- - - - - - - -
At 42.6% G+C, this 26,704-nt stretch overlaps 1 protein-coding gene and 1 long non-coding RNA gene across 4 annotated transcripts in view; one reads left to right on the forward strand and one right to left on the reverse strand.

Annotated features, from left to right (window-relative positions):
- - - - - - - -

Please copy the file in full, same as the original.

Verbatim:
At 42.6% G+C, this 26,704-nt stretch overlaps 1 protein-coding gene and 1 long non-coding RNA gene across 4 annotated transcripts in view; one reads left to right on the forward strand and one right to left on the reverse strand.

Annotated features, from left to right (window-relative positions):